|CATEGORY KEY: Reaching African-American consumers|
|Written by Rebecca Irwin-Diehl|
|Monday, 05 April 2010 10:14 AM America/New_York|
Did you know:
• Black Americans are more likely than any other racial or ethnic group in the nation to report a formal religious affiliation?
• African-Americans comprise the largest racial minority market in the U.S.?
• By 2013, African-American buying power is projected to reach $1.24 trillion—a 35.7% increase from 2008?
The question then becomes how to develop the relationships that are key in this new market. Two rules are golden in the African-American Christian community: Keep it real and keep it gospel. If you are authentic about wanting to learn more about your African-American sisters and brothers and if gospel ministry is your priority, then you should find your local black clergy and congregations willing partners.
Consider these strategies for connecting with African-American Christians in your area:
Do your homework. Find out who the African-Americans in your region are. The U.S. Census Bureau and Web sites such as ZipWho.com offer quick demographic information by ZIP code, and you can get a fairly good idea of denominational affiliation by checking your local phone book for churches in your area.
Make the first move. Contact the African-American churches in your area. Invite pastors and ministry staff to develop proposals for workshops or events to be held at your store. Ask about authors or musical artists in their congregation who may have books or CDs that you could accept on consignment, and suggest related events that include a signing.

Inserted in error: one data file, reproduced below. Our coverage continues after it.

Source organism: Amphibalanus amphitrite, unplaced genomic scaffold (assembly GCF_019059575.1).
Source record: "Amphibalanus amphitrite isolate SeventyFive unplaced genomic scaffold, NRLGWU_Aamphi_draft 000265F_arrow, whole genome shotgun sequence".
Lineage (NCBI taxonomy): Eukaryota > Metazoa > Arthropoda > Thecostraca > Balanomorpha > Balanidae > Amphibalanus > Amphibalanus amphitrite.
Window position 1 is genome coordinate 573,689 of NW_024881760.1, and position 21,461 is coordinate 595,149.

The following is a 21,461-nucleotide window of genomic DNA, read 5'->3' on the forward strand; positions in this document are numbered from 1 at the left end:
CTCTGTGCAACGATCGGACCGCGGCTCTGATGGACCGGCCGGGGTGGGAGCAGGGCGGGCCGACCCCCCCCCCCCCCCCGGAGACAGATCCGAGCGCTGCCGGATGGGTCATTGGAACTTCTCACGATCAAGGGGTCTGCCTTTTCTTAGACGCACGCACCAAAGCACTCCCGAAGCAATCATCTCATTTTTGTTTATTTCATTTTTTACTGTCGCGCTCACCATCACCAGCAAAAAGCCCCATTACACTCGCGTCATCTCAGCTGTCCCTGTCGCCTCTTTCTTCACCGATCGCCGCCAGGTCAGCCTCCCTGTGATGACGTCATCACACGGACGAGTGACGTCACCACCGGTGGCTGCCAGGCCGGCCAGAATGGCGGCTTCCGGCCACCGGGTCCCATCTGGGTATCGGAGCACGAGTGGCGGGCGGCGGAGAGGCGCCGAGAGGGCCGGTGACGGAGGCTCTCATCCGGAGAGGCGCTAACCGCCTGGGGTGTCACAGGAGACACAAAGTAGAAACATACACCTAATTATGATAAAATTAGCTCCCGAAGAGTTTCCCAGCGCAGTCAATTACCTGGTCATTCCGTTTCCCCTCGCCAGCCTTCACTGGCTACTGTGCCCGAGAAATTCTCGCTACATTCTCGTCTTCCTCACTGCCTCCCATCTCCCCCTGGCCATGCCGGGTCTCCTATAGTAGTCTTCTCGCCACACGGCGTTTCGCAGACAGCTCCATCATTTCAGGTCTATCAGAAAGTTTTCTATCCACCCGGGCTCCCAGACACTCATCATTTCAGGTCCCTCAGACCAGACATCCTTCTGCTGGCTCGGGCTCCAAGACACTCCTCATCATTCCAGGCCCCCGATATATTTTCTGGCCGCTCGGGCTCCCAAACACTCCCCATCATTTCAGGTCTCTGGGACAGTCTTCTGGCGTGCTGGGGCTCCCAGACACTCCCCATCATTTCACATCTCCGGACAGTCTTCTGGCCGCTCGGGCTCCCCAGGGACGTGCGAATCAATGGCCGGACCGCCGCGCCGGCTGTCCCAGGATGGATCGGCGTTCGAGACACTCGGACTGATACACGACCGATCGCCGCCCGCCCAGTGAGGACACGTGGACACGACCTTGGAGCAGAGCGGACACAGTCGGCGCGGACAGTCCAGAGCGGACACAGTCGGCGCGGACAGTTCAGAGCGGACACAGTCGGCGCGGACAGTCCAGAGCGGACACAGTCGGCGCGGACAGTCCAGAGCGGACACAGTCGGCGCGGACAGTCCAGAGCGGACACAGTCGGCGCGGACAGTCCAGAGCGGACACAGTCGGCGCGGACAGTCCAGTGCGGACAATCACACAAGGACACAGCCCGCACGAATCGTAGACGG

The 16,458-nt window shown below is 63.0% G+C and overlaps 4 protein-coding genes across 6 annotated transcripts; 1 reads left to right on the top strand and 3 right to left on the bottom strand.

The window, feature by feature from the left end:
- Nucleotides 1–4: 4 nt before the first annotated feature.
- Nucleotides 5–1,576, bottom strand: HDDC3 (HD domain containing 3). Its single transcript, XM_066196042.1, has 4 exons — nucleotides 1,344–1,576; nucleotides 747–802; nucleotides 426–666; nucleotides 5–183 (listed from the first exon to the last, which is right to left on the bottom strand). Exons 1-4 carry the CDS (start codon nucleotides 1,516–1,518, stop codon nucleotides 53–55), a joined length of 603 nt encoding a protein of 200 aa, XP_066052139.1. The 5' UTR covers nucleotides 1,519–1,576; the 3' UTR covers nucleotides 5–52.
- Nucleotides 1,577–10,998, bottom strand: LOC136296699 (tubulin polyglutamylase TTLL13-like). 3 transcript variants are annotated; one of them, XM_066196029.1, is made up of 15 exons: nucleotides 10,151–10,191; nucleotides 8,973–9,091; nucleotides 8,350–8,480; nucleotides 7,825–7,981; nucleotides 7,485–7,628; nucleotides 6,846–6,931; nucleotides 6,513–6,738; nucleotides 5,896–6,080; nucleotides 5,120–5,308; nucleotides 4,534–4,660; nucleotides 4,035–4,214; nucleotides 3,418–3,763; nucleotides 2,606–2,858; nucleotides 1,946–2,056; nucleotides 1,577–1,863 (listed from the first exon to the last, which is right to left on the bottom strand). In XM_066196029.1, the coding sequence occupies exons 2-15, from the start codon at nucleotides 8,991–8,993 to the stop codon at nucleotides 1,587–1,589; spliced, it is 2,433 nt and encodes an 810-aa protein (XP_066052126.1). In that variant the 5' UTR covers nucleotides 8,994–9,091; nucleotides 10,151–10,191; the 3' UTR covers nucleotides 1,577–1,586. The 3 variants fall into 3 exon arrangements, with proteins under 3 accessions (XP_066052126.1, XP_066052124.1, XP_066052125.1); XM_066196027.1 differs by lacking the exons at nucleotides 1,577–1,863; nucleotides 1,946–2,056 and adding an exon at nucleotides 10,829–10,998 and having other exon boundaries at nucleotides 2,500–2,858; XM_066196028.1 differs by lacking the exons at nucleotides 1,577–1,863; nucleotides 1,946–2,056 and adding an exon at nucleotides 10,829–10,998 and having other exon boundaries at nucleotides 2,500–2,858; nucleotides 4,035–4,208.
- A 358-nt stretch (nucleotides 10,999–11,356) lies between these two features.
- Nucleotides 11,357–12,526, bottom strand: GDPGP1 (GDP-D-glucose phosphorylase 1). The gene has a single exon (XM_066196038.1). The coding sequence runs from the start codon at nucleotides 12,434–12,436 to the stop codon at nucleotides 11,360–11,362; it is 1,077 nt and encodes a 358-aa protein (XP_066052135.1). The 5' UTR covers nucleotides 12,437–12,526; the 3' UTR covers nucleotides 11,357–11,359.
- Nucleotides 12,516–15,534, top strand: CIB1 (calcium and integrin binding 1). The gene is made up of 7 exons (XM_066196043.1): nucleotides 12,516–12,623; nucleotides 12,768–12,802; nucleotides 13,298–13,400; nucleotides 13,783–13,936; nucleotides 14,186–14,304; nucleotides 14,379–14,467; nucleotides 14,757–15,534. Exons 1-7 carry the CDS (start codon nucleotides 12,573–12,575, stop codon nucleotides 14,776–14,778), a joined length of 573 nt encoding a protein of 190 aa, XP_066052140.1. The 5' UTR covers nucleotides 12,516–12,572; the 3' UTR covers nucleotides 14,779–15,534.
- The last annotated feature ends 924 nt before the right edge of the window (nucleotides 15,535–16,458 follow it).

Get to know the pastor. The black church pastor remains one of the most influential people in the African-American community. Reach out to local African-American clergy, and ask ministry-centered questions:
• What spiritual or practical issues interest or affect your church members?
• What topics are you exploring in Bible study, sermon series or new ministries?
• What Bible version do you—and most church members—use?
• Which authors do you frequently quote or recommend?
• Which Christian music artists are popular with the youth or the choir?
Pay attention to faces. Not just the faces of customers or community residents, but what faces appear on your shelves on book and CD covers and on the figurines, artwork and other merchandise in your gift section? Consider adding multicultural and African-American products in a special section or intermingled with your other resources. At least offer a catalog with special-order options and incentives.
Invite new customer loyalty. When you talk with local pastors, ask what kind of loyal customer program is most appealing. Perhaps a coupon made available in the church bulletin that says, “Pastor Jones sent me,” or a church member discount card in exchange for a certain number of congregational e-mail addresses? Even better, offer to donate a percentage of sales on purchases made by congregation members to a specific ministry of the church.
Rev. Rebecca Irwin-Diehl is editor of Judson Press. Call 800-458-3766 for a catalog or visit www.judsonpress.com.